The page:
Writing this blog post was sparked after experiencing my first SavorChat on Tues night.  On the one hand, I am really excited because they have some features that I have been thinking would benefit chats.  On the other hand, their first implementation has enough negatives that it is almost unusable.

  1. They are attempting to provide breadcrumbs that show the reply chain of a particular tweet concept.  While this is useful in theory, there are a few problems.
    • Everything happens so fast in a Twitter Chat there is not really time to analyze the chain
    • Twitter chat replies are like a game of telephone.  The reply to the reply may have absolutely nothing to do with the original
    • They take up valuable space so that less tweets can fit vertically.
  2. They are attempting to solve the Twitter lag problem by providing msgs that do not go through Twitter but instead are posted directly to all the chatters.  Again, good in theory, but here are the problems
    • The tweets come in one at a time so that the screen is constantly moving.  Reading moving text is very challenging so readers keep losing their place and have to start over.  This makes the chat appear faster than it is.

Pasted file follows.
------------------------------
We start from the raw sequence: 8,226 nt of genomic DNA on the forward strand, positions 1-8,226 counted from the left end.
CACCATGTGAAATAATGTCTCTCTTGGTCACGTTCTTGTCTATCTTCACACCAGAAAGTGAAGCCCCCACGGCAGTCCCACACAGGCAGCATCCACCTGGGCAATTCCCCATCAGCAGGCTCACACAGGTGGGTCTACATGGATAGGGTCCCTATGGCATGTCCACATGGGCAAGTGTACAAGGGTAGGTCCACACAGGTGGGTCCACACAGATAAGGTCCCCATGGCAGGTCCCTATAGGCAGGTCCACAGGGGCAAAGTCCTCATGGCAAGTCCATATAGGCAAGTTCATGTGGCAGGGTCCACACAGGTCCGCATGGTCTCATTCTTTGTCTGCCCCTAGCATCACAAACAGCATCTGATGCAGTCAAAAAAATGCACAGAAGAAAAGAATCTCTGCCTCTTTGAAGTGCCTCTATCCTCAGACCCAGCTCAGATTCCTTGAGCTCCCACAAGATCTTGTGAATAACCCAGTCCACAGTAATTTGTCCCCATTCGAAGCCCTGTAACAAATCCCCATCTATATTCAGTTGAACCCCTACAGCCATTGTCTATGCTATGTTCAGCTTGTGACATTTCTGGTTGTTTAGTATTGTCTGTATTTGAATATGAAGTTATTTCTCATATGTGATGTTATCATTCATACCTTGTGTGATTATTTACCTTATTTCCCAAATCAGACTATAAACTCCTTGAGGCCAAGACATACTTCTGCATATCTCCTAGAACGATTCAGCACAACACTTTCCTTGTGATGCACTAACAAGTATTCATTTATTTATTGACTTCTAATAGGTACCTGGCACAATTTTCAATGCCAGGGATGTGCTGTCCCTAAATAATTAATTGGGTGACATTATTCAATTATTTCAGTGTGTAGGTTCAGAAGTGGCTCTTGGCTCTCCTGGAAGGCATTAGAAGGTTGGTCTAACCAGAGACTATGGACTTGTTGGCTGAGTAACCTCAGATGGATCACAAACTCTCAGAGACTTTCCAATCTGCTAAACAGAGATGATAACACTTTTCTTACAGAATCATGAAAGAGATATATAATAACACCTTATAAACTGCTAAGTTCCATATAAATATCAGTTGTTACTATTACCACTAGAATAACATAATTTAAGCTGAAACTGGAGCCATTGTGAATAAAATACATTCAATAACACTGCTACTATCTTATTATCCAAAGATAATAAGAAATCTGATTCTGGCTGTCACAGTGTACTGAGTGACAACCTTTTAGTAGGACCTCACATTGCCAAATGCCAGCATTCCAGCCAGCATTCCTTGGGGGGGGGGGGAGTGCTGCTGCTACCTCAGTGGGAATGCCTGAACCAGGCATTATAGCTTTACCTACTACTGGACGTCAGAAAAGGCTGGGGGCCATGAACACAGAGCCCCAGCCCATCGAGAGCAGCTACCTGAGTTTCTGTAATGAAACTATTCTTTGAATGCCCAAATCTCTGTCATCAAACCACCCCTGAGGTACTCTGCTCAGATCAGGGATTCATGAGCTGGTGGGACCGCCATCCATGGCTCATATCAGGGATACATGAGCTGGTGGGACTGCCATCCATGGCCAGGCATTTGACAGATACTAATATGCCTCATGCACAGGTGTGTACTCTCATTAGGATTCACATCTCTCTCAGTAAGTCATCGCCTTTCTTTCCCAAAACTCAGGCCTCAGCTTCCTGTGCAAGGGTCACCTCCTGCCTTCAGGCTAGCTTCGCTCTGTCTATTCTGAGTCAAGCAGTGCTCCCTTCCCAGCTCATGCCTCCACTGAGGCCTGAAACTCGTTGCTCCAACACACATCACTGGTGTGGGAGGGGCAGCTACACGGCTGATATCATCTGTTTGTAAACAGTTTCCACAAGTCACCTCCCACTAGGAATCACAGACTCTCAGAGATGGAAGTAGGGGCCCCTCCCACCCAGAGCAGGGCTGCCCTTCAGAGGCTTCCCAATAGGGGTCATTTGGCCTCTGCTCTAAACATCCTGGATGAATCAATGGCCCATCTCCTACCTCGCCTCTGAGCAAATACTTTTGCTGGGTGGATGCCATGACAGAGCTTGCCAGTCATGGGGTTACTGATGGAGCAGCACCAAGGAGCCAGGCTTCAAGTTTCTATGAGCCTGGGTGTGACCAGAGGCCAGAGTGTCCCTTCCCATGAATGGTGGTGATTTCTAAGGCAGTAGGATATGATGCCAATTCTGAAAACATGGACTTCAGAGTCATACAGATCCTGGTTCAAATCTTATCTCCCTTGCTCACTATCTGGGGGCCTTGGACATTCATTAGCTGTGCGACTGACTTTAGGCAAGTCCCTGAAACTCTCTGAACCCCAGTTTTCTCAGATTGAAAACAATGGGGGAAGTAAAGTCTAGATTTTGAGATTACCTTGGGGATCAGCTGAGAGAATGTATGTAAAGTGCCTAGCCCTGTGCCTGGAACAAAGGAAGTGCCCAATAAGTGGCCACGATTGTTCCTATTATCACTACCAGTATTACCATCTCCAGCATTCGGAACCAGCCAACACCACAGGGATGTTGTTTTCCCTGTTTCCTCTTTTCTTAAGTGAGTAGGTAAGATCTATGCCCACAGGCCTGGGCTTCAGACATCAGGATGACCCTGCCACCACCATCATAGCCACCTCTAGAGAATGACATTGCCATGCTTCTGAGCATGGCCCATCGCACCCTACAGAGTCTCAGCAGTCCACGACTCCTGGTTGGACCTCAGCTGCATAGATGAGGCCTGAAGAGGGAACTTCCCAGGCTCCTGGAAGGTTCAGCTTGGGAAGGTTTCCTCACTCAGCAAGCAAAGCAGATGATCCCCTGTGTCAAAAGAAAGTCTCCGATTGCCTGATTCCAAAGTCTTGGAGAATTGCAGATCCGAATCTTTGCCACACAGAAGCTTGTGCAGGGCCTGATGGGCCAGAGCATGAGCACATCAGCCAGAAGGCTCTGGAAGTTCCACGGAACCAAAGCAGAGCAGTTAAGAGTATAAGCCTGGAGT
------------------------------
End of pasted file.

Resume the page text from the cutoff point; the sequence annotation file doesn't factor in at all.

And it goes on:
• The tweets are not actually going out to Twitter so we are not getting the benefit of the built-in marketing aspect that each participant is sending Tweets to all their followers

If savor chat were to throttle their updates to come in batches, default to tweeting every post, and provide the chain as an optional advanced feature; I think they might get to the top of the list.

If you want to add media to your twitter chat, there is a new application called twebevent just launching which will allow you to do that for free

What apps do you prefer for your Twitter Chat?

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29 responses to “The Twitter Chat experience

  1. Tweetchat is still the winner. Typing the hashtag every time is a deal breaker for me.

  2. Hi Swan, nice article!

    Unfortunately #eventprofs chat today is too slow to be able to discuss about it today, but well.

    I have only had the opportunity to use 3 of these tools.
    - Tweetchat, which is really good, but sometimes way to slow.